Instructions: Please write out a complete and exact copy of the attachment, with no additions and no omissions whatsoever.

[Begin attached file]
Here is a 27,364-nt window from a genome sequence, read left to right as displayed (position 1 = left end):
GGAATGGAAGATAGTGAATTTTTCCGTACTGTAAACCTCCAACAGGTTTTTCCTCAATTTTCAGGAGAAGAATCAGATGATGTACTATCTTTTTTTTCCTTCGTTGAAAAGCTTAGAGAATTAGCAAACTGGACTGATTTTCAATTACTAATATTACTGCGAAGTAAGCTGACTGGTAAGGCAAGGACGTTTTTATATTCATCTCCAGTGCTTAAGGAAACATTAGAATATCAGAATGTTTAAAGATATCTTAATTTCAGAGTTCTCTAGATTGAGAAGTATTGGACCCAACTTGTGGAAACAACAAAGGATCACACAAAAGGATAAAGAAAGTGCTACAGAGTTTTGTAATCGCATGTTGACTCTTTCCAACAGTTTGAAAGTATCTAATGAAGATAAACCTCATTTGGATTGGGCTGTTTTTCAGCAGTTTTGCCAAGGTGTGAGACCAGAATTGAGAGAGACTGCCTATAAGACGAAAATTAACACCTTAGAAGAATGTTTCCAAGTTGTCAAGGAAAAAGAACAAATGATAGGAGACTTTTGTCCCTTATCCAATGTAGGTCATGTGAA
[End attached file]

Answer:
Here is a 27,364-nt window from a genome sequence, read left to right as displayed (position 1 = left end):
GGAATGGAAGATAGTGAATTTTTCCGTACTGTAAACCTCCAACAGGTTTTTCCTCAATTTTCAGGAGAAGAATCAGATGATGTACTATCTTTTTTTTCCTTCGTTGAAAAGCTTAGAGAATTAGCAAACTGGACTGATTTTCAATTACTAATATTACTGCGAAGTAAGCTGACTGGTAAGGCAAGGACGTTTTTATATTCATCTCCAGTGCTTAAGGAAACATTAGAATATCAGAATGTTTAAAGATATCTTAATTTCAGAGTTCTCTAGATTGAGAAGTATTGGACCCAACTTGTGGAAACAACAAAGGATCACACAAAAGGATAAAGAAAGTGCTACAGAGTTTTGTAATCGCATGTTGACTCTTTCCAACAGTTTGAAAGTATCTAATGAAGATAAACCTCATTTGGATTGGGCTGTTTTTCAGCAGTTTTGCCAAGGTGTGAGACCAGAATTGAGAGAGACTGCCTATAAGACGAAAATTAACACCTTAGAAGAATGTTTCCAAGTTGTCAAGGAAAAAGAACAAATGATAGGAGACTTTTGTCCCTTATCCAATGTAGGTCATGTGAA